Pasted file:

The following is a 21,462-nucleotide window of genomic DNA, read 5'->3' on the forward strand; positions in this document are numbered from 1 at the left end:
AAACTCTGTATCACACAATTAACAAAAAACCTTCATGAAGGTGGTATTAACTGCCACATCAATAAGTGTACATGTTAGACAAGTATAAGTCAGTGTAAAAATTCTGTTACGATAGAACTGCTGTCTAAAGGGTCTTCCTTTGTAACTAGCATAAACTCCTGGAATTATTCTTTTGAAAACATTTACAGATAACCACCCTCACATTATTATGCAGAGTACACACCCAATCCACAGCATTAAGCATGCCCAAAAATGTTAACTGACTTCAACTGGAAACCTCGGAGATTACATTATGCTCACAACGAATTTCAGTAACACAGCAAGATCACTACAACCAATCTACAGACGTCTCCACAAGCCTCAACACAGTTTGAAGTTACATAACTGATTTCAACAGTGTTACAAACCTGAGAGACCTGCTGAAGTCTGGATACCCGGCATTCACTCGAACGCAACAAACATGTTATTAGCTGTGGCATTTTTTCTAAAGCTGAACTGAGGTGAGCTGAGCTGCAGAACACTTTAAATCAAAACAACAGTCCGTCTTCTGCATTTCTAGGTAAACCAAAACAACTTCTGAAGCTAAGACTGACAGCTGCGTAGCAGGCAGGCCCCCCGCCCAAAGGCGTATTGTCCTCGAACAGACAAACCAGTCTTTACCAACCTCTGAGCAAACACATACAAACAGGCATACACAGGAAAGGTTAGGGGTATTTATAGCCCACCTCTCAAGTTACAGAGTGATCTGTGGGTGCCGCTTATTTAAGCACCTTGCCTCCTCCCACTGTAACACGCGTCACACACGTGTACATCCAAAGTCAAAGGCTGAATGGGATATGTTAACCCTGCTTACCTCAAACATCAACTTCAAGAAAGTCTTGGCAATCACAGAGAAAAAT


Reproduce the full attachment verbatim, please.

The following is a 21,462-nucleotide window of genomic DNA, read 5'->3' on the forward strand; positions in this document are numbered from 1 at the left end:
AAACTCTGTATCACACAATTAACAAAAAACCTTCATGAAGGTGGTATTAACTGCCACATCAATAAGTGTACATGTTAGACAAGTATAAGTCAGTGTAAAAATTCTGTTACGATAGAACTGCTGTCTAAAGGGTCTTCCTTTGTAACTAGCATAAACTCCTGGAATTATTCTTTTGAAAACATTTACAGATAACCACCCTCACATTATTATGCAGAGTACACACCCAATCCACAGCATTAAGCATGCCCAAAAATGTTAACTGACTTCAACTGGAAACCTCGGAGATTACATTATGCTCACAACGAATTTCAGTAACACAGCAAGATCACTACAACCAATCTACAGACGTCTCCACAAGCCTCAACACAGTTTGAAGTTACATAACTGATTTCAACAGTGTTACAAACCTGAGAGACCTGCTGAAGTCTGGATACCCGGCATTCACTCGAACGCAACAAACATGTTATTAGCTGTGGCATTTTTTCTAAAGCTGAACTGAGGTGAGCTGAGCTGCAGAACACTTTAAATCAAAACAACAGTCCGTCTTCTGCATTTCTAGGTAAACCAAAACAACTTCTGAAGCTAAGACTGACAGCTGCGTAGCAGGCAGGCCCCCCGCCCAAAGGCGTATTGTCCTCGAACAGACAAACCAGTCTTTACCAACCTCTGAGCAAACACATACAAACAGGCATACACAGGAAAGGTTAGGGGTATTTATAGCCCACCTCTCAAGTTACAGAGTGATCTGTGGGTGCCGCTTATTTAAGCACCTTGCCTCCTCCCACTGTAACACGCGTCACACACGTGTACATCCAAAGTCAAAGGCTGAATGGGATATGTTAACCCTGCTTACCTCAAACATCAACTTCAAGAAAGTCTTGGCAATCACAGAGAAAAAT